Culture

New Haven, Conn.—Organizations in the United States that are at the highest risk of sustaining damage from climate change are not adapting enough to the dangers posed by rising temperatures, according to a Yale report.

ANN ARBOR, Mich.--- Software deadlocks are the Catch-22s of the computer world. These common bugs can freeze the machine when different parts of a program end up in an endless cycle of waiting for one another as they access shared data.

University of Michigan researchers developed a new way around this problem with a controller that can anticipate and prevent situations that might cause deadlock.

Their controller is called Gadara. It's a plug-in that operates using feedback techniques similar to those that give us cruise control in cars and thermostats in heating systems.

Emergency room crowding is a national crisis. However, emergency room-focused interventions have seen little success. Researchers sought to determine if an active bed management, quality improvement initiative could have a positive effect on emergency room throughput and ambulance diversion.

BINGHAMTON, NY -- By discovering the meaning of a rare mineral that can be used to track ancient climates, Binghamton University geologist Tim Lowenstein is helping climatologists and others better understand what we're probably in for over the next century or two as global warming begins to crank up the heat — and, ultimately, to change life as we know it.

The University of Minnesota Law School's Institute on Race and Poverty has released a report that reveals very troubling data concerning the success rates of charter schools in the Twin Cities metro area.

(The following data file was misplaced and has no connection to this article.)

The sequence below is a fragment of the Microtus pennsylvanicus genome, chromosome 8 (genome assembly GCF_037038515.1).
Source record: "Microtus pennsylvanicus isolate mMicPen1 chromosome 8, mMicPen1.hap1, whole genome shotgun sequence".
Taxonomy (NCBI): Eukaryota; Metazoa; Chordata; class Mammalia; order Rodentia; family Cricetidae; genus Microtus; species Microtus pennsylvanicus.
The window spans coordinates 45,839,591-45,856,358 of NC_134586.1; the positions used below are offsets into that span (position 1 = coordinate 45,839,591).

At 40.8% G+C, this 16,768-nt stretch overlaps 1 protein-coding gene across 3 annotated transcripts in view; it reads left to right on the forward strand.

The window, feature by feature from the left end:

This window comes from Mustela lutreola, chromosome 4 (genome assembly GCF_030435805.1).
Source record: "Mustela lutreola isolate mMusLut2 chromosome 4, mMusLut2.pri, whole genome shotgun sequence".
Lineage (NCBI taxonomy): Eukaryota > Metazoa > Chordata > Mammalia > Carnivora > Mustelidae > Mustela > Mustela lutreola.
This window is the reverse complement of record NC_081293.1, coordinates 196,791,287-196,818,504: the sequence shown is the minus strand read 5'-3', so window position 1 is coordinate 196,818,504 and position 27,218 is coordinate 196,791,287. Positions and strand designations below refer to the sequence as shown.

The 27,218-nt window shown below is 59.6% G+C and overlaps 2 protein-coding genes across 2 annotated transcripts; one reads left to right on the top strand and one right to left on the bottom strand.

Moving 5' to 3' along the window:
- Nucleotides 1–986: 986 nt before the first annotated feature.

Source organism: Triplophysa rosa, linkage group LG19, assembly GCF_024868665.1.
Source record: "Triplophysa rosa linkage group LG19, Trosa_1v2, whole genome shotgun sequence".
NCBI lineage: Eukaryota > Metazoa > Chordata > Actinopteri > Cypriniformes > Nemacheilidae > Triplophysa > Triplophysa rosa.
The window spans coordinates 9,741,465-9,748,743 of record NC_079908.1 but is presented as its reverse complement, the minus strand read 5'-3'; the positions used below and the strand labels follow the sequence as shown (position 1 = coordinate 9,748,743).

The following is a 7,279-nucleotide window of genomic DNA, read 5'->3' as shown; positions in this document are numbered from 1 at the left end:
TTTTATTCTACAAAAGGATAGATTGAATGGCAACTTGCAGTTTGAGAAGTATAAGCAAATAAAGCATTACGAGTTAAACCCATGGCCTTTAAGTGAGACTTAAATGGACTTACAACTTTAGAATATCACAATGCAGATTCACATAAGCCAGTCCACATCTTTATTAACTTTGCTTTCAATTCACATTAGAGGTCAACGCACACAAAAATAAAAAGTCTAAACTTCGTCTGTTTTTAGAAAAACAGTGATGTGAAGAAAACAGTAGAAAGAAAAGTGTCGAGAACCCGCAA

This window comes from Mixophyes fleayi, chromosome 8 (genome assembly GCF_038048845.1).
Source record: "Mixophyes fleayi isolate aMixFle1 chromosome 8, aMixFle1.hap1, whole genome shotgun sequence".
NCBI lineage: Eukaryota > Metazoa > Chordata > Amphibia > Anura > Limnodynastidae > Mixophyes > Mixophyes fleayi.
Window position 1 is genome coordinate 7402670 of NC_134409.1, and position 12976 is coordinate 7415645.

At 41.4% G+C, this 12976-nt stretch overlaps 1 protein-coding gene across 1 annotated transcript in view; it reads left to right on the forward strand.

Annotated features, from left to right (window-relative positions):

Entitled "Failed Promises: Assessing Charter Schools in the Twin Cities," the new study is one of very few to evaluate the academic performance of charter schools and their competitive impact on traditional public school systems within the context of racial and economic segregation.

COLUMBIA, Mo. – In the race for bioengineered crops, sequencing the genome could be considered the first leg in a multi-leg relay. Once the sequence is complete, the baton is passed forward to researchers to identify genes' functions. A draft sequence of the soybean genome is now available, and the complete genome will be available soon. Taking the next step in a new study, University of Missouri Interdisciplinary Plant Group researchers have demonstrated the applicability of a genomic tool for identifying gene function in soybeans.

Amsterdam, December 1, 2008 – A study (doi:10.1016/j.clim.2008.07.027) published by Elsevier this month in Clinical Immunology, the official journal of the Clinical Immunology Society (CIS), describes a new method that facilitates the induction of a specific type of immune suppressive cells, called 'regulatory T cells' for therapeutic use. These immune suppressive cells show great potential for the treatment of autoimmune diseases and improving transplantation outcomes.

Biologists at The University of Nottingham and University College Dublin have announced a major breakthrough in our understanding of the sex life of a microscopic fungus which is a major cause of death in immune deficient patients and also a cause of severe asthma.

Are consumers under too much pressure to be healthy? Has the global financial crisis sidelined the promotion of sustainable food? And how much do consumers actually know or care about the subject?

These are some of the questions being asked exclusively of people in Nottinghamshire in a major new study, by a researcher at The University of Nottingham.

PhD candidate Angie Clonan, from the Division of Nutritional Sciences, will send out 2,500 questionnaires in an unprecedented survey that will find out what consumers really think about sustainable foods.

The IWS's manufacturing experts will be exhibiting their two-in-one machining solution on the joint Fraunhofer stand at the EUROMOLD trade show in Frankfurt from December 3 to 6, 2008 (Hall 8, Stand L113).